What are the dirtiest industries? Sometimes the most innocuous-seeming are the worst culprits. PopSci takes a
look inside five of the sectors most responsible for unleashing destruction upon the planet. And check out
PopSci‘s complete coverage of the future of the environment at popsci.com/futurecity.
Putting up all those new shops, condos and schools might seem like a positive step for a community, but it has a dark, anti-green underbelly. It’s estimated the industry contributes about 4 percent of all particle pollution to the atmosphere and has a tendency to dump solvents and chemicals in local waterways. Add to that the fact that very few materials from demolitions are recycled and the use of sustainable lumber is still not standard, and the building trade ranks as one of the worst.
Sure, the presidential candidates pay lip service to the environment, but it’s the folks closer to home who have the biggest impact, and few of them have Mother Nature on their radar screens. It takes a village board to implement smart-growth zoning laws, buy greenspace, or offer property-tax breaks for eco-sensitive development. Without citizen pressure, it’s doubtful that many local politicians will start thinking globally on their own.
According to a study released last year, almost all our commercial fishing stocks will crash by 2048. That means cod, tuna and even anchovies will be luxury items if the fishing industry doesn’t police itself better. Domestically, the U.S. is doing a decent job—we’ve helped halt the decline of species like haddock and black bass in our coastal waters and put into effect a full ban on salmon fishing on the West Coast earlier this year. But in international waters, the U.S., along with mostly unregulated foreign trawlers, indiscriminately catch and kill everything from sea turtles to dolphins, pushing species like bluefin tuna, toothfish and cod close to the point of no return.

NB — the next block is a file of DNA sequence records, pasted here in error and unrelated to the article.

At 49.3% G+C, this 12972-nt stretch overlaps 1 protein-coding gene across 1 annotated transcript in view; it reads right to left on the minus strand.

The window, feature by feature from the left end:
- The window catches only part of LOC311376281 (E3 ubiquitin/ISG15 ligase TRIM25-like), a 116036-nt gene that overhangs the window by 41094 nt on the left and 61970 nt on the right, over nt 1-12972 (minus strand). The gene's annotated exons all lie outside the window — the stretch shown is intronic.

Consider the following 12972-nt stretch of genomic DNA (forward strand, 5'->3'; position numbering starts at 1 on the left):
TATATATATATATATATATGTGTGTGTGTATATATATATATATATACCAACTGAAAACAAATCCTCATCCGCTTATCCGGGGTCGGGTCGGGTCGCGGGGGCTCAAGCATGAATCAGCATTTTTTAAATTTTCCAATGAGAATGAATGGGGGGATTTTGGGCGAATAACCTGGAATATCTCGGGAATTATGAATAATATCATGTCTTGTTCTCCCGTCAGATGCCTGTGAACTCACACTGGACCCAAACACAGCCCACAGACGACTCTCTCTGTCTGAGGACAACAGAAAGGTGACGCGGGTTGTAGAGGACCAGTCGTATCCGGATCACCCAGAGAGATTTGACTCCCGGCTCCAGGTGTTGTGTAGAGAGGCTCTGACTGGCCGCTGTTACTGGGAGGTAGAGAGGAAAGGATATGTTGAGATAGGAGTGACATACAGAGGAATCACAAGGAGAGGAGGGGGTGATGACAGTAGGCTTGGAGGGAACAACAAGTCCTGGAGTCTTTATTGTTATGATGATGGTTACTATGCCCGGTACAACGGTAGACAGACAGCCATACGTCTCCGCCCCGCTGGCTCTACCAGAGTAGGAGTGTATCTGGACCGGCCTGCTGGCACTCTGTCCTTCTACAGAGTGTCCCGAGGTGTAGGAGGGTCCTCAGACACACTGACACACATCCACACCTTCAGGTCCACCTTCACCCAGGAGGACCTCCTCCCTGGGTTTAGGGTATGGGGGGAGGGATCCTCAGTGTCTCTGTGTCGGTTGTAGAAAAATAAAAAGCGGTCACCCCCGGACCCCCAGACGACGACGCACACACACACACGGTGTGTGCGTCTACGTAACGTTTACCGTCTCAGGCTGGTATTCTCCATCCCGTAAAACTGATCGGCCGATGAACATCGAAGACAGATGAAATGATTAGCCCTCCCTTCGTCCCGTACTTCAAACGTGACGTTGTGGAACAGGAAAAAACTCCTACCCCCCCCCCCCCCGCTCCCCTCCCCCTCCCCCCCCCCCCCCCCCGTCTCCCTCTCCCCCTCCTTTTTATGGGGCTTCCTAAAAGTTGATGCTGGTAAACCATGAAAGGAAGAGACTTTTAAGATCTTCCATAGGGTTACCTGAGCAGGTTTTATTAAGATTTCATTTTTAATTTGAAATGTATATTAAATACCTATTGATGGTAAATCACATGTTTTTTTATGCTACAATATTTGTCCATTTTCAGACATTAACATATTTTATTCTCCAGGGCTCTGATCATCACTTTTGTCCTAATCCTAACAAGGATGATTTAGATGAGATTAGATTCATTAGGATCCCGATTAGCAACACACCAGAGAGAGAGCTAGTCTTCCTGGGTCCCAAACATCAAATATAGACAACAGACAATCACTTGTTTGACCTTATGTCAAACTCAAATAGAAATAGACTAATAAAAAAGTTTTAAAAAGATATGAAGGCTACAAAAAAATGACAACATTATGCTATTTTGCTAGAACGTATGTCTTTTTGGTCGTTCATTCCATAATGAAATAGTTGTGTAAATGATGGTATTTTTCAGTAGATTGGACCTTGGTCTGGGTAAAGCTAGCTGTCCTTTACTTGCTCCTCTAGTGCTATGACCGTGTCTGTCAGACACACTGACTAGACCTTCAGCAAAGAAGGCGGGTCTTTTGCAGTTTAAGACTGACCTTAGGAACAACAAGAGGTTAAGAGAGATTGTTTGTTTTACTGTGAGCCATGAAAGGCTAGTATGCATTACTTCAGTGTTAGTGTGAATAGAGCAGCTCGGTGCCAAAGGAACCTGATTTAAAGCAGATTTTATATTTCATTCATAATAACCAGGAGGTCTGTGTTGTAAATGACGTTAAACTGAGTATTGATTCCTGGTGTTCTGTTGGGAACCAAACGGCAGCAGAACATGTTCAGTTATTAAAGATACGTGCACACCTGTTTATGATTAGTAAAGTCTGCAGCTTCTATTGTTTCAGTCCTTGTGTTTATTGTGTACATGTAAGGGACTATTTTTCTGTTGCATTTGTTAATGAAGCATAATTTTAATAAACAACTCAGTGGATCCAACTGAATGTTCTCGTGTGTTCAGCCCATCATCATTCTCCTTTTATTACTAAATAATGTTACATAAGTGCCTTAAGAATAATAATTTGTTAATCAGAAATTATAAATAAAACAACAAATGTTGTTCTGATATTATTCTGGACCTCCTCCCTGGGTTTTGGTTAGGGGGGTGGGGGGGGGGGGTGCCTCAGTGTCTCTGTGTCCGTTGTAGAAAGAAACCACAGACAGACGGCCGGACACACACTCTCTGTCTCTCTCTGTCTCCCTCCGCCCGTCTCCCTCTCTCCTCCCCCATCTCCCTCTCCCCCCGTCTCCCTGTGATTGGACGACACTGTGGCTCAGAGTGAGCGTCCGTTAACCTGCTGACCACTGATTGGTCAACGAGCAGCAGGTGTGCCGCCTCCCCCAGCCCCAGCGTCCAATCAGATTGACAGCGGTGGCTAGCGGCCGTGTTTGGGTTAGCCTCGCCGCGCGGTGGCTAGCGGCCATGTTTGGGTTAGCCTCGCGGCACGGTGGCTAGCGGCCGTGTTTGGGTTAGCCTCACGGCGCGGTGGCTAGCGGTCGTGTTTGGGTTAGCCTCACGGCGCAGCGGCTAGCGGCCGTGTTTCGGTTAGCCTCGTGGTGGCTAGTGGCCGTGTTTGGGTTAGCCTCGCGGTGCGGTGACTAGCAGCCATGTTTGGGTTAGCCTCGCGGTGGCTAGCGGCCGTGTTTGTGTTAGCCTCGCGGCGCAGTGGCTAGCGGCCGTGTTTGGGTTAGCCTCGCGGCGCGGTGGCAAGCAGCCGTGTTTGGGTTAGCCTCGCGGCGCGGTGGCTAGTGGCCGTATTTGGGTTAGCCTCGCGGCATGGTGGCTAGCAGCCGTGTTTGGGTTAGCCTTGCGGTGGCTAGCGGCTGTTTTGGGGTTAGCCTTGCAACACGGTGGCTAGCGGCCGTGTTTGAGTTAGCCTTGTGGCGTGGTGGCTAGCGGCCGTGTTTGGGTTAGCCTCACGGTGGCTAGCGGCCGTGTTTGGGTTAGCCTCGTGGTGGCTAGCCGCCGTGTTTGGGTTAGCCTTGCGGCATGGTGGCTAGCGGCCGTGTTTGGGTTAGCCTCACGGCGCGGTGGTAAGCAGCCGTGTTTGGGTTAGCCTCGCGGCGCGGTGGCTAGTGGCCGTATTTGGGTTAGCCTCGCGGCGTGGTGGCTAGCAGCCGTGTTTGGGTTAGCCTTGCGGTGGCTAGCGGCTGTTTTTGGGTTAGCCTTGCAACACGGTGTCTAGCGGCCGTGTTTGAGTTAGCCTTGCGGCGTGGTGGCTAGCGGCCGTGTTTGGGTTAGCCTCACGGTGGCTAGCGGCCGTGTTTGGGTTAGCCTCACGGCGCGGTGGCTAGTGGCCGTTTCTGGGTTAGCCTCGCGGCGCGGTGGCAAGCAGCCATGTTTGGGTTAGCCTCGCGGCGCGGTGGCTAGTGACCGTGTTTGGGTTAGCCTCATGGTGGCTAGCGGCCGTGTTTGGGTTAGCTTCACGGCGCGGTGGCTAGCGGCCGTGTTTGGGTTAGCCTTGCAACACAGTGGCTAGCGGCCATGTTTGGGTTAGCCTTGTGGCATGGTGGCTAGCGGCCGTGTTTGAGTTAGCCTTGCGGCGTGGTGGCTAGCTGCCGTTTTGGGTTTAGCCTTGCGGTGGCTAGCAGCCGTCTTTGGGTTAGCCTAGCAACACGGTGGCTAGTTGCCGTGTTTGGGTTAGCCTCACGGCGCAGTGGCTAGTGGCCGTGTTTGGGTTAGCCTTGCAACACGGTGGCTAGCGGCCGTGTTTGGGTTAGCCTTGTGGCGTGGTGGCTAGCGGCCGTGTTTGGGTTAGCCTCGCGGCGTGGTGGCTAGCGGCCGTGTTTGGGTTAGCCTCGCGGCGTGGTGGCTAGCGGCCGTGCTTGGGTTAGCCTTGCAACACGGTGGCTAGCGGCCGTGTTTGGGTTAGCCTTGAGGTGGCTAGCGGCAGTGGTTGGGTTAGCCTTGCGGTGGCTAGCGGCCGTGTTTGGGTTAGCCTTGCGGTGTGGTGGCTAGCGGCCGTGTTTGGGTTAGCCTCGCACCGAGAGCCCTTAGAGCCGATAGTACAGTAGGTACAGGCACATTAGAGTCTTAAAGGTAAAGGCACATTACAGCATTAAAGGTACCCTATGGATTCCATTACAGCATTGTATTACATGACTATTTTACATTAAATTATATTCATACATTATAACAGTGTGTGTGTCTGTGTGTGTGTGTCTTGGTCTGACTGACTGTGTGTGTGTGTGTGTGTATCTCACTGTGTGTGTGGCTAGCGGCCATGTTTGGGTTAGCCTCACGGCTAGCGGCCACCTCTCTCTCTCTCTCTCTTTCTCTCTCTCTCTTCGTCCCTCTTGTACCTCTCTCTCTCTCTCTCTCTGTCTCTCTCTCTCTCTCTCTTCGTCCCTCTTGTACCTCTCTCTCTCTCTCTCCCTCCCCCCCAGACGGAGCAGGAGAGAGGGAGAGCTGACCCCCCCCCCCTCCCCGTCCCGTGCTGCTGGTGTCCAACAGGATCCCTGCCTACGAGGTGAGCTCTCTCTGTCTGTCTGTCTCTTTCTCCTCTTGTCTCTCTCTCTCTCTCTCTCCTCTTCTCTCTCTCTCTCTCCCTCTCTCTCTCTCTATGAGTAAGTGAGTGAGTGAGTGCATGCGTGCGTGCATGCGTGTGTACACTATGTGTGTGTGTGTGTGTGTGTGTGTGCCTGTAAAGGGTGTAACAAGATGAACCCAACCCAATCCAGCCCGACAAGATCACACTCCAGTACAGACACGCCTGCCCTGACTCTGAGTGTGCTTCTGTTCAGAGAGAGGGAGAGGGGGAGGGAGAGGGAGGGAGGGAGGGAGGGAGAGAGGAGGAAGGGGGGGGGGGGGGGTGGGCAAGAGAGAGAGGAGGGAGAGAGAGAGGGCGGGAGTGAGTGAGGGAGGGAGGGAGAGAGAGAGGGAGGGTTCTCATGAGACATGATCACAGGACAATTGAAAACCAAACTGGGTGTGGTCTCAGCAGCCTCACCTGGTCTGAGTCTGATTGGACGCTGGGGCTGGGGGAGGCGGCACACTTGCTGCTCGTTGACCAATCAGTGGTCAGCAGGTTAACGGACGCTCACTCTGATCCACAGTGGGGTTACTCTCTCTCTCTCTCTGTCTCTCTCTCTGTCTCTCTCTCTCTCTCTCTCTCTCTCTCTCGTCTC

Forget Leonardo DiCaprio and his Prius. The true face of Hollywood is one of waste and environmental malaise. According to a UCLA report, Tinseltown is a strange mix of green forward thinkers and those entrenched in the old ways. Studios build and tear down tons of set materials without recycling, use thousands of diesel generators, and the industry as a whole emits almost eight million tons of carbon dioxide. Many studios have begun greening programs, but it’s going to take more than a couple eco-celebs to make up for a century of waste.
You probably don’t live anywhere near a gold mine, but chances are you own some gold jewelry or electronics that have bits of gold inside. Gold mining, which often takes place in developing nations often uses huge pools of cyanide to leach gold from the earth. Occasionally these pools burst, destroying rivers. Illegal miners collect mercury-laced gold, separate the two, and leave the concentrated mercury to pollute rivers. What can you do? It’s difficult to know where your gold is coming from, but buying vintage jewelry—the ultimate in recycling—won’t increase demand for more mining.